the decks are slanted, the playing field is not level.
What can we do about it? Below are a few examples of people
with wealth taking steps to fight unjust privilege.
a descendent of someone who started a multinational company,
Marion Hunt-Badiner was sobered to learn about the increasing
power and influence of large corporations. "I felt some
connection and responsibility. I began to talk to other
descendants whose families started multinationals, and
we are beginning to explore how to leverage our wealth
and influence to encourage these corporations to act with
greater social responsibility."
the past year a core group has formed and is developing
strategies with a distinguished advisory board. "We aren't
sure how we will exert our influence, but we are excited
to take the power of our legacy and use it for the common
feel conflicted when a candidate for public office calls
for a contribution" says Charles Knight. "They are often
people I'd like to see get elected, but the system is
flawed that makes our leaders dependent on wealthy donors
in order to win. This year I'm capping my direct contributions
to candidates and putting more resources behind efforts
to end the undue influence of money on elections."
is now active with Maine Voters for Clean Elections, a
broad-based coalition organizing to sharply reduce the
distorting power of private campaign contributions on
the political process. Among other campaigns, MVCE is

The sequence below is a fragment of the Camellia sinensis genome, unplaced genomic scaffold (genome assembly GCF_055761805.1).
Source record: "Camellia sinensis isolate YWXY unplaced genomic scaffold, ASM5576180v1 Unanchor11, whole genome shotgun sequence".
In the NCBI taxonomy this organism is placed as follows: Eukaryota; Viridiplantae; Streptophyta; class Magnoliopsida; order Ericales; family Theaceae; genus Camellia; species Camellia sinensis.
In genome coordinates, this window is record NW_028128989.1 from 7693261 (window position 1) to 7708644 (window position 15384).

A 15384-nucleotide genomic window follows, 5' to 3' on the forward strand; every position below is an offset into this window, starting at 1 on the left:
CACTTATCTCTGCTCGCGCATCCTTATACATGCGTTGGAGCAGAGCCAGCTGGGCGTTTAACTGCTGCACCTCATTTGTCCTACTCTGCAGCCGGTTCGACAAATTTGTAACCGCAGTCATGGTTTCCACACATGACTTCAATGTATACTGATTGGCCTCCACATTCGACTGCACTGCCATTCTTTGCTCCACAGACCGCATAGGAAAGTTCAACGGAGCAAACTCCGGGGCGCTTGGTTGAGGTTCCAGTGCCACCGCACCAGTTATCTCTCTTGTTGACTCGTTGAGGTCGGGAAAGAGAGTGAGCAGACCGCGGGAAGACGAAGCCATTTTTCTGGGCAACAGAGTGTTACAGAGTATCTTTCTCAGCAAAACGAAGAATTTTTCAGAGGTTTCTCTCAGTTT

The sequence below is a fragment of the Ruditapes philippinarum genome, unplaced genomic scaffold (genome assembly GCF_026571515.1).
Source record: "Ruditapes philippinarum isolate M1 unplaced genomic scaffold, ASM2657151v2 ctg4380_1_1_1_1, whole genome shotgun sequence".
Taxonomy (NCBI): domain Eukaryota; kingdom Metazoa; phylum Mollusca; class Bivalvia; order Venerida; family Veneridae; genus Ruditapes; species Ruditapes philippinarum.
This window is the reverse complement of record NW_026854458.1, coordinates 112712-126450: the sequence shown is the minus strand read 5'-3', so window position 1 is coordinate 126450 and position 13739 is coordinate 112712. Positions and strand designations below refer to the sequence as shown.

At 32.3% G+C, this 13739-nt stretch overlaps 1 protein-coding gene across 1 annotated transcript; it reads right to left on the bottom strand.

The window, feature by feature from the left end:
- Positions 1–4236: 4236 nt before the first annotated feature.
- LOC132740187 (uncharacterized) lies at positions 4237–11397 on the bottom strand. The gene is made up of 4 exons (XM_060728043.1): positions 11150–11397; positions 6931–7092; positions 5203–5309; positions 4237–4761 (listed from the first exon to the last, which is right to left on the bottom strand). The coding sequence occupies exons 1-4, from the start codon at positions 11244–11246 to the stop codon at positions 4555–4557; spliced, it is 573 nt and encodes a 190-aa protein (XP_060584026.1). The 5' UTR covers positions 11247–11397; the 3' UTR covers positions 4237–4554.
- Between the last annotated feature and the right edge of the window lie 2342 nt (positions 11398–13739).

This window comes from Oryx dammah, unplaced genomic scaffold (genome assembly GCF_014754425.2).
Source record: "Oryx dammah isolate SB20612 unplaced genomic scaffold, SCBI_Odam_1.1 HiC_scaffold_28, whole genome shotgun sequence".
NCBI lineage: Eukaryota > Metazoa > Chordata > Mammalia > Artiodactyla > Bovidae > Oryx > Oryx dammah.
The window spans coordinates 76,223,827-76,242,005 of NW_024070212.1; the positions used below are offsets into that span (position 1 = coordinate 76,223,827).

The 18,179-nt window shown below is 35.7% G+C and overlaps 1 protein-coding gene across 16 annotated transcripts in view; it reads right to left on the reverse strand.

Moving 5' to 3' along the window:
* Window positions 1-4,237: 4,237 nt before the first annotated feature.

bringing to the ballot a referendum of national import.
passed, it would provide a set amount of public financing
for candidates willing to refuse all private contributions
(their own money as well), to limit their spending, and
to shorten their campaign season. While a prior Supreme
Court decision prevents requiring limits to candidates
fundraising for office, this voluntary public funding
is still a notable step towards helping level the playing
talk about the widening gap between the rich and poor
as if it is some natural phenomenon, like sunspots." says
Chuck Collins, the great grandson of Oscar Mayer. "I was
horrified to learn how deliberate and systematic the policies
are that multiply the wealthy people's assets while the
incomes of working people stagnate and decline."
by the unfairness of it all, in 1994 Chuck joined a diverse
group to start "United for A Fair Economy." UFE educates
the public about the past two decades of public policies
and corporate practices designed to benefit the most affluent
ten million people in the U.S.
at the expense of the bottom two hundred million. These
rule changes include: tax cuts on the wealthy, and tax
and fee hikes on everyone else; trade policies that undercut
workers and the natural environment; and winner-take-all
corporate salaries. UFE's action arm, "Share the Wealth,"
builds campaigns to change these policies and practices.
growing number of people with wealth are seeking an organized
way to speak out against public policies which exclusively
benefit the very wealthy. In response to requests, Chuck
and others have begun a project called "Responsible Wealth."